BIOL 234 - One gene three alleles worksheet(1)

BIOL 234 - One gene three alleles worksheet(1) - BIOL 234...

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BIOL 234 Summer 2017 Genetic analysis with one gene, three alleles (Yes, you are responsible for knowing this, and yes, this could be on an exam) Good news: with diploid organisms, and independent assortment (genes of interest on separate chromosomes), there are only so many possible F1/F2 ratios that we can observe. Individuals are still either homozygous or heterozygous, and alleles are still dominant/co-dominant/recessive (it depends): there are just more alleles to choose from. Activity 1 – blood types Consider the example of blood type, with which you are probably familiar. The ABO blood groups are determined by the presence or absence of sugar molecules on the surface of red blood cells. These sugars are called antigens, which means that they are recognized by cells of the immune system. There are 3 possible alleles: I A (antigen type A) I B (antigen type B) i (no antigen produced – type O) Write out all of the possible genotypes that could result in each blood type (A, B, AB, and O). What are the dominance relationships between the alleles? Now try some crosses. In cases where you can’t tell whether an individual is true-breeding, leave one allele blank at first. Then, fill in the blank with possible options for the second allele. Predict F1 phenotypic ratios for each cross, including multiple possible outcomes in cases where you don’t know if an individual is true-breeding. Cross 1: type AB x type O Cross 2: type B x type A Cross 3: type O x type A Cross 4: type AB x type B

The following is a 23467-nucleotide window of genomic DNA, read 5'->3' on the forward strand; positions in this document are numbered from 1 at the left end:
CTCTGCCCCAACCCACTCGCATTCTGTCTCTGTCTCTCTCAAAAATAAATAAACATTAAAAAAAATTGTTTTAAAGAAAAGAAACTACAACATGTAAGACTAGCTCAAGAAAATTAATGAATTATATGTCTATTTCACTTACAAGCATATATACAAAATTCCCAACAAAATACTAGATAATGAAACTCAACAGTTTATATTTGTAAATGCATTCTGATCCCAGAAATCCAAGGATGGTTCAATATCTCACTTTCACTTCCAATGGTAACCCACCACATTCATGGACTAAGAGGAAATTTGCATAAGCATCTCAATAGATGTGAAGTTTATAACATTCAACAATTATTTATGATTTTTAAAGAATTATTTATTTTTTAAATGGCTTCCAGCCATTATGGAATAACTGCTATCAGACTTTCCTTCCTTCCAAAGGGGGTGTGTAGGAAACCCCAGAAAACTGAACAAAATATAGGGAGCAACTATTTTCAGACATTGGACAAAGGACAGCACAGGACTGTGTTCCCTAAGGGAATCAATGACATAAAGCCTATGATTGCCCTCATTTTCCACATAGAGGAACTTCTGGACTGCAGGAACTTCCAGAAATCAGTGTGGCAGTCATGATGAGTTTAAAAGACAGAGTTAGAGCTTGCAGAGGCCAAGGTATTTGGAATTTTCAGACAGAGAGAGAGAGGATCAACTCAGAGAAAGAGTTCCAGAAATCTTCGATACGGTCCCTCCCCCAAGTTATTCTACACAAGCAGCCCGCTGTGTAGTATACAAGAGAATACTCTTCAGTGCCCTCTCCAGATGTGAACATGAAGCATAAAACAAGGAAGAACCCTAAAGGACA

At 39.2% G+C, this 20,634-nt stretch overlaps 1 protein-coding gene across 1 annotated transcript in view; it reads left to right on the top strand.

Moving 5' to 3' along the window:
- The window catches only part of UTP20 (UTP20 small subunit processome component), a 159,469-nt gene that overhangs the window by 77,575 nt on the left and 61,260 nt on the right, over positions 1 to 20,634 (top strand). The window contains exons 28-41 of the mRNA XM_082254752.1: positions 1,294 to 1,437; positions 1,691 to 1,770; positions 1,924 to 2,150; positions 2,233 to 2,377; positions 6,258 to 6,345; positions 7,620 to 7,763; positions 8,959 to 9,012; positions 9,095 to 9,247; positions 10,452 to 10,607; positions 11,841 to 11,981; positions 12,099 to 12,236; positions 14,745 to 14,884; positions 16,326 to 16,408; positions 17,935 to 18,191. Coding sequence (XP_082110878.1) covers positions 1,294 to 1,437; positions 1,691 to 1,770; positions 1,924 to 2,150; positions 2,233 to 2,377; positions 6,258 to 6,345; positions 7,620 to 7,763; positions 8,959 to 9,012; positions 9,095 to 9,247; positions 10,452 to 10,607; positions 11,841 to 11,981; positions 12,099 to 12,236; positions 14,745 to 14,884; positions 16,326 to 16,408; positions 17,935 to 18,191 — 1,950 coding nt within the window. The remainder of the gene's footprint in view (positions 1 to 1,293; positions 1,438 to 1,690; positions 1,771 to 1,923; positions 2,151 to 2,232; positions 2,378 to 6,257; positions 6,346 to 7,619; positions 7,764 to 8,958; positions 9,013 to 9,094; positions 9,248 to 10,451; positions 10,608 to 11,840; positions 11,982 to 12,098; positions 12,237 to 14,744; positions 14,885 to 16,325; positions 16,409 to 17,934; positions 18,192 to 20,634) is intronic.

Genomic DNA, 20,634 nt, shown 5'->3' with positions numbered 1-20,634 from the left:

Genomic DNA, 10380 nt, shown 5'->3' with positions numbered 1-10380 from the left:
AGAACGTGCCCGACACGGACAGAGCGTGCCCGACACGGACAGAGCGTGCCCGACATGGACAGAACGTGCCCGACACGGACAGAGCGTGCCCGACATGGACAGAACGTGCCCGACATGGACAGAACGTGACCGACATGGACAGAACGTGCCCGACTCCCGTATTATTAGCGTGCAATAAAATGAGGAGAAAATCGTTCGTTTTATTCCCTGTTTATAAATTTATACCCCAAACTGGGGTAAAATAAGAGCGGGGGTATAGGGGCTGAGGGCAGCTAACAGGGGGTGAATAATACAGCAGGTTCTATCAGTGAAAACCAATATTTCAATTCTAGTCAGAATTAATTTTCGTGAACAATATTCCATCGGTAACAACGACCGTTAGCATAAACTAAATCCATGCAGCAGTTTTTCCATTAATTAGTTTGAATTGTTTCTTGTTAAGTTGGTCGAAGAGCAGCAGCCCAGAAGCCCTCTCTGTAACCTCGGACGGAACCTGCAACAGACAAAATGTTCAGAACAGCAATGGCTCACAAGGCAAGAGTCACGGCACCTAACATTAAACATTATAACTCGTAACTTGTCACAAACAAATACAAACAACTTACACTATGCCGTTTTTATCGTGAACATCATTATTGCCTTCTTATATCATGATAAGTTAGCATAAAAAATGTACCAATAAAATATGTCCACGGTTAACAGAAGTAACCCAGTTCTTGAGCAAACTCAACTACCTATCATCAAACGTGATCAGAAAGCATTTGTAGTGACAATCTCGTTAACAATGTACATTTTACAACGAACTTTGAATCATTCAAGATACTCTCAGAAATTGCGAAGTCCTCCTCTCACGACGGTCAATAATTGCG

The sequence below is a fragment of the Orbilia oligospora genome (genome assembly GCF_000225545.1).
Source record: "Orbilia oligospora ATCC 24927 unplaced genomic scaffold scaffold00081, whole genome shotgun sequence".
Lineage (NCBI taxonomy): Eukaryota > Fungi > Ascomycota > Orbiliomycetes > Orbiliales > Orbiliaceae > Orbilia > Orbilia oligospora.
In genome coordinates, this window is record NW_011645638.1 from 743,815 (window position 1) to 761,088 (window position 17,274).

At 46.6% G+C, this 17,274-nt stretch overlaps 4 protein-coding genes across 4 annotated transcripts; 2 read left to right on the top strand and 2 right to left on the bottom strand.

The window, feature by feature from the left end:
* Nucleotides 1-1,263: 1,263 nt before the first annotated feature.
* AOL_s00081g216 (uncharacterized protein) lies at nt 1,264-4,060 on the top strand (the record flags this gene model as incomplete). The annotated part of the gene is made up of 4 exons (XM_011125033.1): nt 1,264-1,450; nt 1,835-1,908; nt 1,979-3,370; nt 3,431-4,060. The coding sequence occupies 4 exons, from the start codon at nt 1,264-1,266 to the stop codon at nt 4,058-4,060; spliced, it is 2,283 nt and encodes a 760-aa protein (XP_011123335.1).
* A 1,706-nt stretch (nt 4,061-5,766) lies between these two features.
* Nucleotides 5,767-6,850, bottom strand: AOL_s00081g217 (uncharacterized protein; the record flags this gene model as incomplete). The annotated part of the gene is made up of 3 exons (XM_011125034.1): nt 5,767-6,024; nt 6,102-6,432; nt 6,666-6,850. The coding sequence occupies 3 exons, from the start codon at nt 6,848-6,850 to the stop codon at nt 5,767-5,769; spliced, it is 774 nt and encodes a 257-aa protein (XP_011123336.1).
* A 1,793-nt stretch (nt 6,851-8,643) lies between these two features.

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Activity 2 – design your own problem Try this activity – it will help you to understand why you see certain ratios in the F1/F2, given certain parents. 1. Consider how many genes are involved, and how many alleles of each gene (e.g. 2 genes, one with 2 alleles, and the other with 3 alleles).
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